C. Besides service offrs on staff of Theatre Cdrs, there should be two Addl Secy level offrs on staff of each theatre cdr - IAS as civ affairs advisor and IFS as foreign affairs advisor.
D.  Foreign affairs advisors in theatre comds should be concurrently seconded to Ambassadors/ HCs in tespective countries of concern of each theatre comd. Similarly, DAs/ MAs on staff of embassies/ HCs should be concurrently seconded to respective theatre cdrs.
2. Next, MOD and IDS to be merged with each hierarchical layer being mix of civ & mil experts. Here civ experts must not automatically mean IAS. Job profile having been defined, these positions must be held by domain experts from amongst technocrats/ bureaucrats or retd mil men on contract. A separate Central Allied Service Cadre (on lines of IRS, IPS etc) could be ideal.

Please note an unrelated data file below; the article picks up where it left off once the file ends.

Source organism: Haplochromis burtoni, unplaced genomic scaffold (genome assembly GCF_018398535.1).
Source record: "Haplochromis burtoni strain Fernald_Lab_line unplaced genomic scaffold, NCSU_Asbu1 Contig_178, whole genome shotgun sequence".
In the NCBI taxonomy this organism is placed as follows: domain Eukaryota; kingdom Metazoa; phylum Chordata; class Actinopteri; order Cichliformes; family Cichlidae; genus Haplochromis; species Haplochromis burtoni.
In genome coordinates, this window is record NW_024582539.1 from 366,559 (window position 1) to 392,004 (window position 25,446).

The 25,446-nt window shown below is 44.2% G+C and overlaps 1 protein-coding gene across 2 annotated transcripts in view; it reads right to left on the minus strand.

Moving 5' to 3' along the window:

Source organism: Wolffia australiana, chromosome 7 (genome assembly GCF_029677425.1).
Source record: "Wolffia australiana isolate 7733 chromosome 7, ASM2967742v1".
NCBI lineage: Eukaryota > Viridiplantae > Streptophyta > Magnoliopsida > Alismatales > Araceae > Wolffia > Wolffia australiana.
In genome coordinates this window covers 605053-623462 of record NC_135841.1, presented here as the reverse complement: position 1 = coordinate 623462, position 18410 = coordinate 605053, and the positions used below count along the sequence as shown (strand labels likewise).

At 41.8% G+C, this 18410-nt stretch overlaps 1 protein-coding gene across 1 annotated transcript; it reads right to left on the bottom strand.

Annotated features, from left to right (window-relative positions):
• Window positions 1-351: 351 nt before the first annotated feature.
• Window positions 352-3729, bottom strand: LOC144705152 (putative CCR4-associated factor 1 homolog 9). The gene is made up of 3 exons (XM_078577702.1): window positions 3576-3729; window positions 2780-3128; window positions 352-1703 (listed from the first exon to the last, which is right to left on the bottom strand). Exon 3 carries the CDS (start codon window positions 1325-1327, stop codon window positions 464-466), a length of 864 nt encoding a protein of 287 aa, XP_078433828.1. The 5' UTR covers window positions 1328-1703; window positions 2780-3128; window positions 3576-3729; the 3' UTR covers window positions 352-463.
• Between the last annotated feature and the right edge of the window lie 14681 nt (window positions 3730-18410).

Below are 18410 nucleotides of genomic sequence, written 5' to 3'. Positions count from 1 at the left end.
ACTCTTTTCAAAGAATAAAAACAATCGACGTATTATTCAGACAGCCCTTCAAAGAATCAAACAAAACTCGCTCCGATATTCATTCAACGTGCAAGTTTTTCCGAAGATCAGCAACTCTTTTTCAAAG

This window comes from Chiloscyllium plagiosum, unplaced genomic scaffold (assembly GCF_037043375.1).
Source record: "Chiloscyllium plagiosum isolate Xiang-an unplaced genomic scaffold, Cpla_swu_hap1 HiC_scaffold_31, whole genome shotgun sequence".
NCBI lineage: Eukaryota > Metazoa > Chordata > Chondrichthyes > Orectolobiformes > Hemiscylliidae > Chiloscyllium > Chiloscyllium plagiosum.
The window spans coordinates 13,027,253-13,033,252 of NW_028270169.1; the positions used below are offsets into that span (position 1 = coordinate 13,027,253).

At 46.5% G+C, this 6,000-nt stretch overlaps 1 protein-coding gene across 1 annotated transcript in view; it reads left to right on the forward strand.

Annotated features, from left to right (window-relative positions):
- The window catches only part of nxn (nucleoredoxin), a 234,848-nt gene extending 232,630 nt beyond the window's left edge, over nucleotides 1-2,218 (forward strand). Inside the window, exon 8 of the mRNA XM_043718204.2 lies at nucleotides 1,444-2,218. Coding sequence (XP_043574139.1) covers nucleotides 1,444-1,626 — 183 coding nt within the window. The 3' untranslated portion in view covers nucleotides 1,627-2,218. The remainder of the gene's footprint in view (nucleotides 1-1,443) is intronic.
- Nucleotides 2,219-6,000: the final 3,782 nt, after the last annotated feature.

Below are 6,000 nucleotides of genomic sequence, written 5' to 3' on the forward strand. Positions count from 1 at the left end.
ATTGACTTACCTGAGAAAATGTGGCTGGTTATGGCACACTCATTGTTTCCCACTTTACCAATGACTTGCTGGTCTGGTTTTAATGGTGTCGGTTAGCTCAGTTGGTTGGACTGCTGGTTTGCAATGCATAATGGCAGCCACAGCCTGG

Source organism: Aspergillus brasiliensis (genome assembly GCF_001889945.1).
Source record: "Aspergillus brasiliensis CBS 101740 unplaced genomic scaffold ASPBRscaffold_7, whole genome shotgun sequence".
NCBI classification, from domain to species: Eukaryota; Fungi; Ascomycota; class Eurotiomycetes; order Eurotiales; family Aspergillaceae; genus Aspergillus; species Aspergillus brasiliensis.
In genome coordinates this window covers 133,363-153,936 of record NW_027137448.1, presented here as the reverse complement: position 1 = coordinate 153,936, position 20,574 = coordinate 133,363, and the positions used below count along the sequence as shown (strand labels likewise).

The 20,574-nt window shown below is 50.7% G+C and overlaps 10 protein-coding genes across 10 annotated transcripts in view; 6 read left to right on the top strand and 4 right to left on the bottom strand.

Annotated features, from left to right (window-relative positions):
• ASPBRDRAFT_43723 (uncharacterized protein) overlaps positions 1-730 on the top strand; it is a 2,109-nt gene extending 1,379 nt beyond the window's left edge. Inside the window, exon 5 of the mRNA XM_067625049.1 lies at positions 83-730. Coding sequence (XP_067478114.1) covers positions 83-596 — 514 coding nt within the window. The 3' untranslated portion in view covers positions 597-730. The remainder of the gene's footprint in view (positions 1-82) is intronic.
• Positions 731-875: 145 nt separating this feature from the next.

3. There should be NO 'lead service' for any theatre comd. Organisation structure and staffing to be purely commensurate with roles, tasks and composition of theatre force. As regards appt of Thestre Cdr, this too should be done from amongst candidates compiled by CDS, recommended by RM and appvd by CCS. Competing candidates must present themselves at the CCS Hearing and be grilled by CCS members and chosen members of NSAB on theatre strat scenarios, strat assessments, strat options, operational concepts etc. Further:-
A. Panel (from which theatre cdrs to be chosen) for Bi-Service Comds or Land-Air Comds should comprise of offrs from Army and AF. No rotation rule to be applied.
B. Similarly, for Tri-Service Comds or Maritime & Coastal Comds, the panel should comprise of offrs from all three Services.
4. Number of Theatre Comds. In principle and the concept of 'theatre geometry' requires that One Thratre must holistically addres one complete 'competing/ threatening entity' as well as its collaborator, if geographically contiguous. Hence, logically there should be only fwg:-